Revenue targets 12,000 Airbnb hosts in tax clampdown
Tax authority wants voluntary disclosure after getting details from accommodation site
Airbnb has provided tax authorities with details of residents in the Republic who have used its site to let rooms, apartments or houses to tourists and other visitors. Photograph: Cyril Byrne
Revenue is writing to about 12,000 Airbnb hosts warning them that they are liable to pay tax on cash earned from letting their properties to visitors.
Airbnb has provided tax authorities with details of residents in the Republic who have used its site to let rooms, apartments or houses to tourists and other visitors.
Revenue confirmed that it has begun writing to 12,000 hosts pointing out that it has received the information from the multinational accommodation-sharing website.
“We would like to remind you of your obligation to tell Revenue about this income,” the letter states.
Revenue adds that if the recipient has made a “correct and complete” tax return, they need take no further action.
However, it warns that, if the person has earned income from Airbnb and not told the Revenue, or submitted an incorrect tax return, “you will need to correct your tax affairs.”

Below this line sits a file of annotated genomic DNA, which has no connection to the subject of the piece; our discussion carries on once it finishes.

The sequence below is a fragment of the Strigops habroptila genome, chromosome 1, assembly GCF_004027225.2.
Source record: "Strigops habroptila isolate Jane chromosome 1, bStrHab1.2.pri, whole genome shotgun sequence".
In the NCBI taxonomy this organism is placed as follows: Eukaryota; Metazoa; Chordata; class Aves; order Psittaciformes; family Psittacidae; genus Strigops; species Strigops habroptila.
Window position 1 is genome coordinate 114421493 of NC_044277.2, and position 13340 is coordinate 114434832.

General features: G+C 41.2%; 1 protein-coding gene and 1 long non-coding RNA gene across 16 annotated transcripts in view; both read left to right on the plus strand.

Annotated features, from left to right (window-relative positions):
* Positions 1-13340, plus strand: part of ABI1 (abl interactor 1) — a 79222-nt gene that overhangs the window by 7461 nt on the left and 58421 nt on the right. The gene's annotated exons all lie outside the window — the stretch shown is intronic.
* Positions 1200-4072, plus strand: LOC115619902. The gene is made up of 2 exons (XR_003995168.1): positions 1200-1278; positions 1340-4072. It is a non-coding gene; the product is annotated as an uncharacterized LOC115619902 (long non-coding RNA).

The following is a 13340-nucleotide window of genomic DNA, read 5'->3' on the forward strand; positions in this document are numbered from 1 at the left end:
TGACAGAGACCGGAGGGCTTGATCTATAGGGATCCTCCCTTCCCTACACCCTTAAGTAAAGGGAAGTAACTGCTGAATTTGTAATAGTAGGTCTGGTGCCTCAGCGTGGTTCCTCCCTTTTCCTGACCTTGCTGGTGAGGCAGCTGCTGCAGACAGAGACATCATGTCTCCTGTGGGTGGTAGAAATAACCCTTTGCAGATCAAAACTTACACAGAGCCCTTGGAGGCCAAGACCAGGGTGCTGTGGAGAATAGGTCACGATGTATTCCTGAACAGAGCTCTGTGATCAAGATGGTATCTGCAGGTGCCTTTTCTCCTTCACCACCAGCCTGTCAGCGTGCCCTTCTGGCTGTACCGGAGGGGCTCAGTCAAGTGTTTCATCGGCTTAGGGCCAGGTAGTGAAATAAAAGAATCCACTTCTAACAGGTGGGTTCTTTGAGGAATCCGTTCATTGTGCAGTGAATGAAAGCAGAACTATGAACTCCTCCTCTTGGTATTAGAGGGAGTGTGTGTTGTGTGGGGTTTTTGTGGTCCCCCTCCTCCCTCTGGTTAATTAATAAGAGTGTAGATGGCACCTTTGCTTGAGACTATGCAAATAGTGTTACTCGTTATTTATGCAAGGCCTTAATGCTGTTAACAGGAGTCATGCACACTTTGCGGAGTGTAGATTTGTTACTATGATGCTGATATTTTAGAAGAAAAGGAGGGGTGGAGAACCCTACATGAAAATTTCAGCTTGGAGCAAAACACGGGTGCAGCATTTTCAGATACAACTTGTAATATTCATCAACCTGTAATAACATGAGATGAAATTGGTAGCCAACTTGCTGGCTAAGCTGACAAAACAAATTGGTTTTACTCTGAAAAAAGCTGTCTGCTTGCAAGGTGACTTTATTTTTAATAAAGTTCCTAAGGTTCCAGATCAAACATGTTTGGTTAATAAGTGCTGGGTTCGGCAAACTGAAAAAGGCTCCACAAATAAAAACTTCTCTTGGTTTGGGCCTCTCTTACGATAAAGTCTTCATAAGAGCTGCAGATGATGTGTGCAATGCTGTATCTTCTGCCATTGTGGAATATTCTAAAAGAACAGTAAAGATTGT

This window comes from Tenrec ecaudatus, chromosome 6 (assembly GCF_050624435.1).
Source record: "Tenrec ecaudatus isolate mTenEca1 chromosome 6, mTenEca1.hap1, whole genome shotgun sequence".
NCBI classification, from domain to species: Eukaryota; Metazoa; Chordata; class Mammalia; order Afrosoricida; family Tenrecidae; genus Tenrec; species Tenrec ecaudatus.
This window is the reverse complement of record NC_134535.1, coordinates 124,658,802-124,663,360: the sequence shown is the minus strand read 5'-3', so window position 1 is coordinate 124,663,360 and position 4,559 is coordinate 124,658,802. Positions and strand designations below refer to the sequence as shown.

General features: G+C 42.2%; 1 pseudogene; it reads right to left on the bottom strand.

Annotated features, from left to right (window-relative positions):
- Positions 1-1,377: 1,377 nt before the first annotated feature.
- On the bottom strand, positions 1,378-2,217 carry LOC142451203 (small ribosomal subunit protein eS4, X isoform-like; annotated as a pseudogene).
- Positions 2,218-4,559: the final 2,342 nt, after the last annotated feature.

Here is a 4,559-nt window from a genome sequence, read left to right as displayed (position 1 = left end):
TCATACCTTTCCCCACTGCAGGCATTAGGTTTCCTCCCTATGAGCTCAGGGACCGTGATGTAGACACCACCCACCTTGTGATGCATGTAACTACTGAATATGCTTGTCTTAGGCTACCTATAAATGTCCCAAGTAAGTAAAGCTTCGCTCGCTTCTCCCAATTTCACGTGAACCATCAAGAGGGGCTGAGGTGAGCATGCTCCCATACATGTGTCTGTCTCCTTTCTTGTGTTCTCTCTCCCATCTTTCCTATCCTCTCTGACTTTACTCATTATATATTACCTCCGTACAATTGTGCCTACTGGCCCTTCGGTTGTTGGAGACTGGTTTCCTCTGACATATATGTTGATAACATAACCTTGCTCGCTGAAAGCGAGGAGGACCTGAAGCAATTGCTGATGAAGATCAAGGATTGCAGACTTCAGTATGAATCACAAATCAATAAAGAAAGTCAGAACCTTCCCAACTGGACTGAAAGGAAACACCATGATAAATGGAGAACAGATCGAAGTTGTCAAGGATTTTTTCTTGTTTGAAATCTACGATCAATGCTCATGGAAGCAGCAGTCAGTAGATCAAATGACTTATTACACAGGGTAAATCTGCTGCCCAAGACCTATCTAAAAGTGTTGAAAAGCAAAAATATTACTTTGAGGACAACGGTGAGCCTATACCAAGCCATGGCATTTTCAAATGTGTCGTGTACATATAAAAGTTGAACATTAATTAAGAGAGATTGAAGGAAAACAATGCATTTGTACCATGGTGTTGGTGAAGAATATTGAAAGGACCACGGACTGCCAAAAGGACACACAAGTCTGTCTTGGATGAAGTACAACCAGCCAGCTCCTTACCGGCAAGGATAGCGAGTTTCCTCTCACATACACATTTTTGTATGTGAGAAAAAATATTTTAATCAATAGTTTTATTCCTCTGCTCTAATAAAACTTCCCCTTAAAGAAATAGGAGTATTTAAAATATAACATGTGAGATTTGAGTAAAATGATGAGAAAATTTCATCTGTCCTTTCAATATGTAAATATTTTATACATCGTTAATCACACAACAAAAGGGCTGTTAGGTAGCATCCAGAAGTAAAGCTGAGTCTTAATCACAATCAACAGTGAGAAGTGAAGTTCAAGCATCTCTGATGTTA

Revenue’s statement confirmed that Airbnb provided it with details of people who let space to visitors during 2014, 2015 and 2016.
“It is standard Revenue practice to constantly monitor new and emerging risk,” the tax authorities’ statement says. “Revenue is alert to the risks posed by online business in all its forms, including the provision of short-term accommodation.”
The statement adds that Revenue supports voluntary compliance by providing a service that makes it easy for taxpayers to meet their obligations.
“To maximise the compliance among recipients of income from the provision of short-term accommodation, Revenue will also carry out a range of follow-up compliance checks to ensure that returns are filed and are correct,” the statement warned.
The letters sent to taxpayers indicate that anyone who has not declared income from Airbnb lets yet and has not included it in a tax return can avail of a “qualifying disclosure”. This is a system that allows taxpayers who have not given full details of their income to Revenue to come forward voluntarily.
If they do this, any settlement they make will not be published in the quarterly list of defaulters, that is, a record of the tax, interest and penalties paid by non-compliant taxpayers caught during Revenue investigations. They can also avail of reduced penalties.
Controversy blew up around Airbnb hosts’ tax liabilities several years ago when it emerged that they did not qualify for the “rent-a-room”, a tax break available to homeowners who let rooms in their properties.
The multinational, whose European headquarters is in Dublin, provides details of hosts to tax authorities in countries where it operates. It has also advised clients to comply with their tax obligations.